Two weeks ago, I spoke at the Ameriprise National Women’s Conference in Austin, Texas. It was enlivening to be among so many bright women, all of whom were financial advisors or their staff. One of my takeaways from the conference was the deep sense of ownership these folks have in wanting to create a great plan for retirement for their clients.
My presentation was about the health and satisfaction outcomes of retirement as we know it today and how things are changing. Lots of our current indicators show that we need to prepare for and live into retirement differently than we have previously. Our rates of depression, dissatisfaction, and chemical abuse in retirement are rising as people live longer.
In my presentation, I put out the call for doing more retirement LIFE planning in addition to our financial planning. In fact, I think both types of planning should be done in a one-to-one ratio with the other.
Only 30% of those retiring have put any meaningful time into working through how that phase of life will support their health and well-being, which in turn determines what lifestyle they will need to support financially. Think of all the years you made the conscious decision to invest in your retirement savings. How were you being intentional about preparing for your quality of life in retirement (not just how to finance it)?
Most of us think of retirement as simply stopping work and having more leisure time. The reality is that in retirement, the type of work changes. There are a number of areas we need to focus on in this next chapter in order to live out healthy lives. In addition, new situations frequently arise during retirement such as changing family relationships and perceived demands, marital tensions, health challenges, and the resulting need for new pastimes. Each may ask us to create a new plan along the way. This phase of life is about being ready to flow with change much more than pushing forward with a hard-driving plan. The more we can do some self-examination in advance, the more ease we will have in adapting along the way.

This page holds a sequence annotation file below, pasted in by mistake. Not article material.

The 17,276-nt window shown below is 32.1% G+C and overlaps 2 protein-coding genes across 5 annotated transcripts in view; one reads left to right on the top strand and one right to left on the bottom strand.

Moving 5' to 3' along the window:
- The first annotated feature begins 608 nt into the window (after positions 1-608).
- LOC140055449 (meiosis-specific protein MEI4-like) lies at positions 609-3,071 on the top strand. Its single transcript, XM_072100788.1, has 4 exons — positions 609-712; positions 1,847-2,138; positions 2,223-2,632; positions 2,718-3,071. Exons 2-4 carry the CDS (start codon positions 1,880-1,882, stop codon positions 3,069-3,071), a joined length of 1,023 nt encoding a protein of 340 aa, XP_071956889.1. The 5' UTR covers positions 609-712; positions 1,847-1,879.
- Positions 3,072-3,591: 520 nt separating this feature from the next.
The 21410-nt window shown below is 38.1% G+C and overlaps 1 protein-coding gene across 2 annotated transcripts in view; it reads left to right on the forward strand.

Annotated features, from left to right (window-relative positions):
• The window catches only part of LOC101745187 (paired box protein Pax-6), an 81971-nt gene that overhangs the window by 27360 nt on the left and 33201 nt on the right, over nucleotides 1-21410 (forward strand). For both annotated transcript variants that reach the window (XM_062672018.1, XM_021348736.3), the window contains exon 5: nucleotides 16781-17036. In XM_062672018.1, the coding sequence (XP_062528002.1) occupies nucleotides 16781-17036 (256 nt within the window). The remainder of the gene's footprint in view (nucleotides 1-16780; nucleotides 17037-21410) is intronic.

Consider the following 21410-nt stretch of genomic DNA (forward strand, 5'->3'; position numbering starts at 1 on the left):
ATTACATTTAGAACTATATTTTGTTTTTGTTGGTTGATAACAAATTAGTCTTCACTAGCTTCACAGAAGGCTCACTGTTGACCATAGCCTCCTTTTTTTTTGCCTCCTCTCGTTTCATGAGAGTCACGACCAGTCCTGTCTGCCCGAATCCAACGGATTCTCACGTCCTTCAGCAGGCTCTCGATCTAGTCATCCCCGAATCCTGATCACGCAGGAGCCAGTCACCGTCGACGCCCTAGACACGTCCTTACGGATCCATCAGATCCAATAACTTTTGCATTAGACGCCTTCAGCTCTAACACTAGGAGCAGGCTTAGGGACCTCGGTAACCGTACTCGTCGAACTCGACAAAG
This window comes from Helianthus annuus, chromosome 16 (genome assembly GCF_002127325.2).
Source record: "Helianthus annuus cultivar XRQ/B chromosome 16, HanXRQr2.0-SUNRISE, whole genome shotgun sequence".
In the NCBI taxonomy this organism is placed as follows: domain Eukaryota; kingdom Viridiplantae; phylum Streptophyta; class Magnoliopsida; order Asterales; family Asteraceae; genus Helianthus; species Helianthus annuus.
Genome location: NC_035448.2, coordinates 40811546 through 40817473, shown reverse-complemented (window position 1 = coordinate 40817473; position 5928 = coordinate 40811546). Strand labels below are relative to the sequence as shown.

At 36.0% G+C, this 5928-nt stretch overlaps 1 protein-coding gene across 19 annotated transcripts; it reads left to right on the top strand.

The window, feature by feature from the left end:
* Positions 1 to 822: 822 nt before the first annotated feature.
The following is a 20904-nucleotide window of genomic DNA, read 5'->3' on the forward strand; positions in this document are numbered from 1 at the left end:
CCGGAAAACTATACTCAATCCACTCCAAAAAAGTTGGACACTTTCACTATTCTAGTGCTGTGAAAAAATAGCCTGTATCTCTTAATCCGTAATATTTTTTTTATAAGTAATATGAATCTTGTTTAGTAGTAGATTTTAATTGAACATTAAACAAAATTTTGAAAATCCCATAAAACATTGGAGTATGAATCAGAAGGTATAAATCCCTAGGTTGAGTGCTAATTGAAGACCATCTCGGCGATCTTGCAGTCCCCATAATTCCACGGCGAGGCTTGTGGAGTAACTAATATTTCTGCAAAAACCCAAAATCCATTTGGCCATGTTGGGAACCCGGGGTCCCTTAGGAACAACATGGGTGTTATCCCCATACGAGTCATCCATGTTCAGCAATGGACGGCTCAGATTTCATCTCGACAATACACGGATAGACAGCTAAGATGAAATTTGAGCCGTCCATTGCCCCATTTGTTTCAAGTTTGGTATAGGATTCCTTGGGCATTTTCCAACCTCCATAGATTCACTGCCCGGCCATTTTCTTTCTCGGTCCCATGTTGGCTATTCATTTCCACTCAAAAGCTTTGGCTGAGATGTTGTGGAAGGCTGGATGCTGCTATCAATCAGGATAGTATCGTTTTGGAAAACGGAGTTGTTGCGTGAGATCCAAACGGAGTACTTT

Being intentional about planning life in retirement also has ramifications for our retirement portfolios. Financial advisors can tell stories of how often clients make large, unanticipated financial decisions once they are a couple of years into retirement and time is getting long. We might see people suddenly decide to buy into a business, buy a bigger second home, trade off the RV for something more substantial, or decide to move to a different part of the country, etc.
It's a bit of a dance to plan retirement well. It would be nice if, in our 20s and 30s, we could know what we'll want to do in retirement and then save and plan for it accordingly. However, some of that insight only starts to appear on the horizon in our late 50s and early 60s, and some of it appears a few years into actually living retirement.
Absent any deeper life planning, a financial plan for retirement can only anticipate some of the high points and some of the worst-case scenarios for which to be prepared. The reality is, there's a whole lot more middle to retirement and we now have that middle for many more years as we live longer.
It's never too late to take stock and set new intention about how we want to live and what we want to do with our remaining years. It will not only improve the financial decisions we make along the way, but increase the quality of our life and health for the rest of our lives. How are you forming a life plan that will guide what you need to do financially to support it? Who knows, you may end up doing something that changes the world.
Ruth Tongen helps people plan and live meaningful, fun and healthier retirements.